It's a scary analogy, but an apt one. I've seen developers struggle for years with the huge mismatch between relational database models and traditional object models. And all the solutions they come up with seem to make the problem worse. I agree with Ted completely; there is no good solution to the object/relational mapping problem. There are solutions, sure, but they all involve serious, painful tradeoffs. And the worst part is that you can't usually see the consequences of these tradeoffs until much later in the development cycle.
Ted posted a much anticipated blog entry analyzing the ORM problem in minute detail. It's a long post. But unless you're a battle-scarred veteran of the ORM wars, I highly recommend at least skimming through it so you're aware of the many pitfalls you can run into trying to implement an ORM solution. There are a lot of magic bullets out there, and no shortage of naive developers.
Ted's post is excellent and authoritative, but it's a little wordy; I felt like I was experiencing a little slice of Vietnam while reading it. Let's skip directly to the summary at the end which provides an great list of current (and future) solutions to the ORM problem:
- Abandonment. Developers simply give up on objects entirely, and return to a programming model that doesn't create the object/relational impedance mismatch. While distasteful, in certain scenarios an object-oriented approach creates more overhead than it saves, and the ROI simply isn't there to justify the cost of creating a rich domain model. ([Fowler] talks about this to some depth.) This eliminates the problem quite neatly, because if there are no objects, there is no impedance mismatch.
- Wholehearted acceptance. Developers simply give up on relational storage entirely, and use a storage model that fits the way their languages of choice look at the world. Object-storage systems, such as the db4o project, solve the problem neatly by storing objects directly to disk, eliminating many (but not all) of the aforementioned issues; there is no "second schema", for example, because the only schema used is that of the object definitions themselves. While many DBAs will faint dead away at the thought, in an increasingly service-oriented world, which eschews the idea of direct data access but instead requires all access go through the service gateway thus encapsulating the storage mechanism away from prying eyes, it becomes entirely feasible to imagine developers storing data in a form that's much easier for them to use, rather than DBAs.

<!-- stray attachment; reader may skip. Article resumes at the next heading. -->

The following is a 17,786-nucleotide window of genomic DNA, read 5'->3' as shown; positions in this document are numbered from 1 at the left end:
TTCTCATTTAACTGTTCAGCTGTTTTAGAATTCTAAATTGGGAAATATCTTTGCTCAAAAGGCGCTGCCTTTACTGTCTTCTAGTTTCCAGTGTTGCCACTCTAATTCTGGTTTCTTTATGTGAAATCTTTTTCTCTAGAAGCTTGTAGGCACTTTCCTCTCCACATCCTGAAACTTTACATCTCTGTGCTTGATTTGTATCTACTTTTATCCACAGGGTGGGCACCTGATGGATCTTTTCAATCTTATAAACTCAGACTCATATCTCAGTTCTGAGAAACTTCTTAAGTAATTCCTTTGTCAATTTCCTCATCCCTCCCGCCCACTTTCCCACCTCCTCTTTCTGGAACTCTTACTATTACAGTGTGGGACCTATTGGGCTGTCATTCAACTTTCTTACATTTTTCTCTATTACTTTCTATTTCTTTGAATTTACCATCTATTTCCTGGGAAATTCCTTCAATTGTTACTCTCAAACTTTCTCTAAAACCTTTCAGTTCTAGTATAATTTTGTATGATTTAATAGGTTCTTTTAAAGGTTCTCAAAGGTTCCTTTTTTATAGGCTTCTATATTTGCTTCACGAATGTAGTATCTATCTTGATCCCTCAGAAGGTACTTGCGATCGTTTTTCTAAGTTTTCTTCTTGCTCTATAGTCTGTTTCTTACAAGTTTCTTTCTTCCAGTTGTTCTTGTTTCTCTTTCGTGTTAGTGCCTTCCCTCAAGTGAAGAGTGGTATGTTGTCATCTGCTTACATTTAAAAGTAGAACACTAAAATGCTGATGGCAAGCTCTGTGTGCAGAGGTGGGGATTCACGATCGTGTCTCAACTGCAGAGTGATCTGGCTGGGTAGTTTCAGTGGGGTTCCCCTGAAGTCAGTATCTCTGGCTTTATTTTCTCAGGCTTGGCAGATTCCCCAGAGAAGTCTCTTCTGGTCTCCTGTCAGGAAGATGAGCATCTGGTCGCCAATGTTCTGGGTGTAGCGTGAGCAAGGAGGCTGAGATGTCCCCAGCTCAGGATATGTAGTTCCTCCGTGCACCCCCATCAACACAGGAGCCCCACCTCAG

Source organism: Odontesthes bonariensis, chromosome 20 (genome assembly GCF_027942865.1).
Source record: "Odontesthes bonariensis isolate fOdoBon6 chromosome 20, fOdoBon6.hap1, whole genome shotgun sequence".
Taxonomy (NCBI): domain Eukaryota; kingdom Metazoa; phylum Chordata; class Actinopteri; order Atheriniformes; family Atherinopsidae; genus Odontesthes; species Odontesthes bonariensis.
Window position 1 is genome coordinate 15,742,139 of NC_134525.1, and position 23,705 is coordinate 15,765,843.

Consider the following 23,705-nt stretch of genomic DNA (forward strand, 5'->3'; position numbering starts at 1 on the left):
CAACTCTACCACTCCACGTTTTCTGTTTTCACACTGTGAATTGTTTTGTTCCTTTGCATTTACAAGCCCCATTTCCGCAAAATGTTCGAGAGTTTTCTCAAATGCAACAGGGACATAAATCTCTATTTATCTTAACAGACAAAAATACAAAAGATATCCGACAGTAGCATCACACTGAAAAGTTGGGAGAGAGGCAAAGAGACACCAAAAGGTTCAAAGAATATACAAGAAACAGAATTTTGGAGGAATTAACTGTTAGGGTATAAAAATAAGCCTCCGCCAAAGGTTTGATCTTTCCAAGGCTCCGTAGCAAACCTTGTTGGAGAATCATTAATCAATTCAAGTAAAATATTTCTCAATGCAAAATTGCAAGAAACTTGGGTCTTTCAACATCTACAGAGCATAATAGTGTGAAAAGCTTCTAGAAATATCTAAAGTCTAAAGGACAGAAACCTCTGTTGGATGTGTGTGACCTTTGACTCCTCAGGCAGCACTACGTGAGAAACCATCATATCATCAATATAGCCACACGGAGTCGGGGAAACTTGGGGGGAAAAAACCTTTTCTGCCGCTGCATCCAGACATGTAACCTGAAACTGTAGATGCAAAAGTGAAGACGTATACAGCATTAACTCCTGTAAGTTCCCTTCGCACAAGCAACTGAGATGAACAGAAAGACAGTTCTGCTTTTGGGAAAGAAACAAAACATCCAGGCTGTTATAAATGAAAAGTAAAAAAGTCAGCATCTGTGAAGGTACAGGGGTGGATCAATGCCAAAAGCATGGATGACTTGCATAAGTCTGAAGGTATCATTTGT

- Manual mapping. Developers simply accept that it's not such a hard problem to solve manually after all, and write straight relational-access code to return relations to the language, access the tuples, and populate objects as necessary. In many cases, this code might even be automatically generated by a tool examining database metadata, eliminating some of the principal criticism of this approach (that being, "It's too much code to write and maintain").
- Acceptance of ORM limitations. Developers simply accept that there is no way to efficiently and easily close the loop on the O/R mismatch, and use an ORM to solve 80% (or 50% or 95%, or whatever percentage seems appropriate) of the problem and make use of SQL and relational-based access (such as "raw" JDBC or ADO.NET) to carry them past those areas where an ORM would create problems. Doing so carries its own fair share of risks, however, as developers using an ORM must be aware of any caching the ORM solution does within it, because the "raw" relational access will clearly not be able to take advantage of that caching layer.